How do I Determine the Appropriate Vitamin D Dosage?

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  • Written By: Haven Esme
  • Edited By: Bronwyn Harris
  • Last Modified Date: 07 October 2019
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Over the years, vitamin D has become increasingly popular, and more individuals are taking steps to incorporate a vitamin D dosage into their diets. Of course, like any nutrient, vitamin D must be taken in the correct dosages in order to be effective.

The vitamin D dosage that individuals should take has been established by the U.S. Institute of Medicine. They recommend that individuals over the age of 18 take 5 micrograms or 200 IU of Vitamin D daily. People aged 50-70 should double their intake and individuals over 70 years of age should take 15 micrograms or 600 IU daily. Children under the age of eighteen should take a smaller vitamin D dosage of 5 micrograms or 200 IU per day.

The amount of Vitamin D that an individual should take is contingent on several factors. Some of the most prominent factors that affect a person’s vitamin D levels Include sun exposure, age, weight, skin complexion and overall health. For example, some people live in areas of the world where they are able to get adequate Vitamin D through the sun. Others who live farther north may find that increasing their Vitamin D dosage is ideal.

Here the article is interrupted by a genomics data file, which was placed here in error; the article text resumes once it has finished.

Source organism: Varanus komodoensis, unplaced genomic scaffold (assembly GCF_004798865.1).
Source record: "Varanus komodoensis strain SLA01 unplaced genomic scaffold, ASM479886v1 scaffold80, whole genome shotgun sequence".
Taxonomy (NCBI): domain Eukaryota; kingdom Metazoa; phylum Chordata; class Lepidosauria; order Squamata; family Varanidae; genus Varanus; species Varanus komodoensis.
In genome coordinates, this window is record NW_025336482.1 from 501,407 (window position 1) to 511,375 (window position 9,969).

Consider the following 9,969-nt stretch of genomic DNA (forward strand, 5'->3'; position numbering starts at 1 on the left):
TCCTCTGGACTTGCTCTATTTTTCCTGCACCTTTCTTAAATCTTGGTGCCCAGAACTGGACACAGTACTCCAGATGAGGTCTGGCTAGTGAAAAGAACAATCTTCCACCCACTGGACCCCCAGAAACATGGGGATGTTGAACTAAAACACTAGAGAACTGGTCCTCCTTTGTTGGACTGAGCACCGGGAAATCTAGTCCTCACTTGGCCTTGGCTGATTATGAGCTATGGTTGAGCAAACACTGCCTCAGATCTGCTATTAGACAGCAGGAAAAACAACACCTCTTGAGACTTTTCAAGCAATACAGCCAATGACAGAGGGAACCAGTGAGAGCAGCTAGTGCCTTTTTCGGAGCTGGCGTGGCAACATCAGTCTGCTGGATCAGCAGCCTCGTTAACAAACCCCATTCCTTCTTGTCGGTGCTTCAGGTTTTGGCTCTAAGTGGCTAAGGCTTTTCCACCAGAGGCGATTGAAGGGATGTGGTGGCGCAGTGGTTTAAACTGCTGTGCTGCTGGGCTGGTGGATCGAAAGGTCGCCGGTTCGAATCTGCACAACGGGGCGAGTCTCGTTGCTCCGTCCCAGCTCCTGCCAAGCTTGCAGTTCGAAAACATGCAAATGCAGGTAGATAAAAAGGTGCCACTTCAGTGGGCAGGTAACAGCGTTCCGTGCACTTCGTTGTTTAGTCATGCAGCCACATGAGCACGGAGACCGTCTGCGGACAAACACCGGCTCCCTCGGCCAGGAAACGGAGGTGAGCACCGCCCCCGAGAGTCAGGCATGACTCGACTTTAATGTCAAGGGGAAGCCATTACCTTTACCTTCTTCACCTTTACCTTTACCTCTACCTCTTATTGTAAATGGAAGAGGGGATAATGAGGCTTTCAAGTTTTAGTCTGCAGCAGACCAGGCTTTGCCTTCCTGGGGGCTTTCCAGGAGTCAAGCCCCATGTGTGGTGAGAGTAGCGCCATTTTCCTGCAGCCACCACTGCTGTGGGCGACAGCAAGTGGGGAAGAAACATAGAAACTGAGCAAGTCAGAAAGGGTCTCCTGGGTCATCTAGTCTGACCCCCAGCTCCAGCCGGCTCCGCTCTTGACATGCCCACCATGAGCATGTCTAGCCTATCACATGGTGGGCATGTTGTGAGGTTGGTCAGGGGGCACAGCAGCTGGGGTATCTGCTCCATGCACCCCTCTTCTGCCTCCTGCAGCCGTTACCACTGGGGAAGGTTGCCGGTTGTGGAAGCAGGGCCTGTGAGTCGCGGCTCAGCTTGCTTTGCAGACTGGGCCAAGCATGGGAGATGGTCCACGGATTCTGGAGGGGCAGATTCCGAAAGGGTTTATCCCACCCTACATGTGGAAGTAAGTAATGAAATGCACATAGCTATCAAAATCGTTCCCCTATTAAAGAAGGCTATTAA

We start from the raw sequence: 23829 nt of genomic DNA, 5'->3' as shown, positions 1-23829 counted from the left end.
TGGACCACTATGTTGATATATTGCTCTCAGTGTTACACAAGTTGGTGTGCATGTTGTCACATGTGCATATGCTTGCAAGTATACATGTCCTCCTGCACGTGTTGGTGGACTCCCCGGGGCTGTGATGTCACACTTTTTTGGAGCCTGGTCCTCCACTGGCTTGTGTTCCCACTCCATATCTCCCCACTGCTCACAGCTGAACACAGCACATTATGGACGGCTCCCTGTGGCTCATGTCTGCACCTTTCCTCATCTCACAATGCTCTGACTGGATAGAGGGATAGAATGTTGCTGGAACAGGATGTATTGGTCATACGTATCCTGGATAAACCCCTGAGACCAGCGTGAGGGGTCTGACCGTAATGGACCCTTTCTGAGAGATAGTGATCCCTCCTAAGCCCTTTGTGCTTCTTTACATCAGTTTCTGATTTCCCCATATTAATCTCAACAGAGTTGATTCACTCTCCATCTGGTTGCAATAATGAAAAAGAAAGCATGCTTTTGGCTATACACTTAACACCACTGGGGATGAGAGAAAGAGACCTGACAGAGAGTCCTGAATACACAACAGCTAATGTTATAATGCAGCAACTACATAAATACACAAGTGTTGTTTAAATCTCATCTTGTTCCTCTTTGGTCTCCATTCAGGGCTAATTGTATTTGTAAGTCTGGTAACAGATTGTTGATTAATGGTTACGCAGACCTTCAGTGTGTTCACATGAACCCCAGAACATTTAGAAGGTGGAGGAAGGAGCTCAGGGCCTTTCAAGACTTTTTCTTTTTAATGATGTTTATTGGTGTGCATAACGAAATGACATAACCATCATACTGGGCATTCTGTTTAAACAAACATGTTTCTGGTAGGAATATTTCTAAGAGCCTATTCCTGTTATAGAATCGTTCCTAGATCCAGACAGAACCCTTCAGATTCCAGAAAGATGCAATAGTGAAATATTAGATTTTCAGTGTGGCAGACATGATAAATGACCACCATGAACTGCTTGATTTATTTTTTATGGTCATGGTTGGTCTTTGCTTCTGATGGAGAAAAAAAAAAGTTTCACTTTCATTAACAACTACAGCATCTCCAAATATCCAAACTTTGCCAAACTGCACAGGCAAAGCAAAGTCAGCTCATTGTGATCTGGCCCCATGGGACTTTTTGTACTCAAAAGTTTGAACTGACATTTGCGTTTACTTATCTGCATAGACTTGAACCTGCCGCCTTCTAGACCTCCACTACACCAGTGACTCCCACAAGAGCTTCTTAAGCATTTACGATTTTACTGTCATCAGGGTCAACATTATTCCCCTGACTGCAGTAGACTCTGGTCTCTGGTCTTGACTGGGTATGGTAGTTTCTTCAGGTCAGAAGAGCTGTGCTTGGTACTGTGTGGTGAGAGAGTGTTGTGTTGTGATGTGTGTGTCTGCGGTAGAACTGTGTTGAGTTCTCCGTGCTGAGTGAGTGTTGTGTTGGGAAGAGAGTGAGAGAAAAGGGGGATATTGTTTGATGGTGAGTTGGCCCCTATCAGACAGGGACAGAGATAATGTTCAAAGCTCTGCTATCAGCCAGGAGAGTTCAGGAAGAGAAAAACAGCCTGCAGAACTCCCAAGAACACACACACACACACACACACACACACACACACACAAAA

A person’s skin complexion is also a factor when absorbing vitamin D from the sun. Pigmentation can interfere with the sun’s rays and keep the body from absorbing adequate amounts of D. Those with darker skin may need to increase their Vitamin D intake.


It’s important that Vitamin D not be taken in excess. Excess amounts of vitamin D could cause adverse or harmful effects. For example, too much Vitamin D could result in hypercalcemia, which means calcium levels in the blood are too high.

Unfortunately, many people are deficient in Vitamin D and need to add an extra dosage of the vitamin to their diet. This can be done through an oral supplement, but there are also a variety of food sources rich in Vitamin D. Some great food sources of vitamin D include salmon, mushrooms, and tuna. Cod liver oil is also particularly rich in vitamin D.

Only through blood testing can a person ensure that they are getting enough Vitamin D. There are two ways to take a vitamin D blood test. A person can make an appointment with a doctor to have blood drawn, or he or she could choose to test levels through a Vitamin D home test kit.



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